The Redcoats, the Germans, and the Japanese are coming — to the Grand Canyon, that is. The weak dollar has paved the way for foreigners to flood into the western parks of the U.S., especially the Grand Canyon. A particularly strong Euro means we'll be seeing a lot more cigarettes, loafers without socks, and obnoxious fashion-forward clothing from the old country around the South Rim this summer.
"This is adventure. This is cruising," (Steve Meissner of Berlin) said recently as he shopped at a roadside stand on the popular south rim of the Grand Canyon. "Driving west with a '56 Cadillac — that's a dream."
Like an increasing number of foreign travelers to the U.S., Meissner couldn't resist taking advantage of the weak U.S. dollar and gas prices here.
"Our euro is so up, and gas is dirt cheap," said the 45-year-old wedding photographer, who shipped the car to Germany after his adventure. "We pay $8 a gallon in Germany, so we enjoy pumping gas at three bucks a gallon."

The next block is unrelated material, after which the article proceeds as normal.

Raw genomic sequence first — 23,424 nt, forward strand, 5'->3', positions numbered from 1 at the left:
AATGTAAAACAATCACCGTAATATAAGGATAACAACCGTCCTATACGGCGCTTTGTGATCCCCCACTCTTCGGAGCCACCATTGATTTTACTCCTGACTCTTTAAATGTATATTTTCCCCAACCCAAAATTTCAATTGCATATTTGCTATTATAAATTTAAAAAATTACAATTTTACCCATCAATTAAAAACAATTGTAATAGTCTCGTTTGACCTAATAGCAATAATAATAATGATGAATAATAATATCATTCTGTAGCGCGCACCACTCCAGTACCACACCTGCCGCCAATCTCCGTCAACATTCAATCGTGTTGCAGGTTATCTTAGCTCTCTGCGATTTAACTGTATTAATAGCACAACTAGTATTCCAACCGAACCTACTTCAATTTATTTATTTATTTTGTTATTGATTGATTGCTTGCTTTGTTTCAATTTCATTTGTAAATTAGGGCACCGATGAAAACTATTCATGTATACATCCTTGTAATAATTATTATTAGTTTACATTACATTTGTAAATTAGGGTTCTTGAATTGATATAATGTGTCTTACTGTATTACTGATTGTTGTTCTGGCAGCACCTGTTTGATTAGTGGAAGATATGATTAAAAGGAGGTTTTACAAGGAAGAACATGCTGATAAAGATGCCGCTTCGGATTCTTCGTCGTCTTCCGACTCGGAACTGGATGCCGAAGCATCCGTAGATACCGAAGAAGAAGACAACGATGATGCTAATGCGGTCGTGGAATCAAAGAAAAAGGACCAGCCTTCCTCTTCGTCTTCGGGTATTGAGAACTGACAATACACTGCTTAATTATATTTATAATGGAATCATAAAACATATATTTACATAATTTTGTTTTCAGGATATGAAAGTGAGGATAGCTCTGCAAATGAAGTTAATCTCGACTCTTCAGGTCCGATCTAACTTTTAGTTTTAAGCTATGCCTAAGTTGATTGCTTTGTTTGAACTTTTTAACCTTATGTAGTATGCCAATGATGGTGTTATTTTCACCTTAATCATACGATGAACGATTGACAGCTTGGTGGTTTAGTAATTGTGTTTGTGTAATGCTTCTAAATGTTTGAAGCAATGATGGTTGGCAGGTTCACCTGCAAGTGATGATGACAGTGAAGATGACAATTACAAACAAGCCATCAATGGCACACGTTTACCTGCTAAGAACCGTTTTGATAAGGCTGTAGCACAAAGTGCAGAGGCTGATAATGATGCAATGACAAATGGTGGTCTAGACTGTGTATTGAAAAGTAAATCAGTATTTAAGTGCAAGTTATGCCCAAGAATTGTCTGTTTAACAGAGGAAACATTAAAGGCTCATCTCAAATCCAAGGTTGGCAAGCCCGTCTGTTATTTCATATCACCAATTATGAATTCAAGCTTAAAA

Germans — they would enjoy pumping gas. Grand Canyon officials don't track visitors by nationality, but rangers say they've seen a marked increase in foreign visitors, which they estimate could make up as much 40 percent of all visitors to the canyon.
"Every other group is speaking a different language," Grand Canyon Superintendent Steve Martin said. "You have Brits, people from Australia and New Zealand and India and a number of Asian countries and Hispanics. It's just incredible."
I suppose it's only fair, since we've spent the last few decades crowding their duomos and piazzas with our fannypacked selves. Just do us a favor and stub out your Dunhill before you get on the trail, Gunter. — Ted Alvarez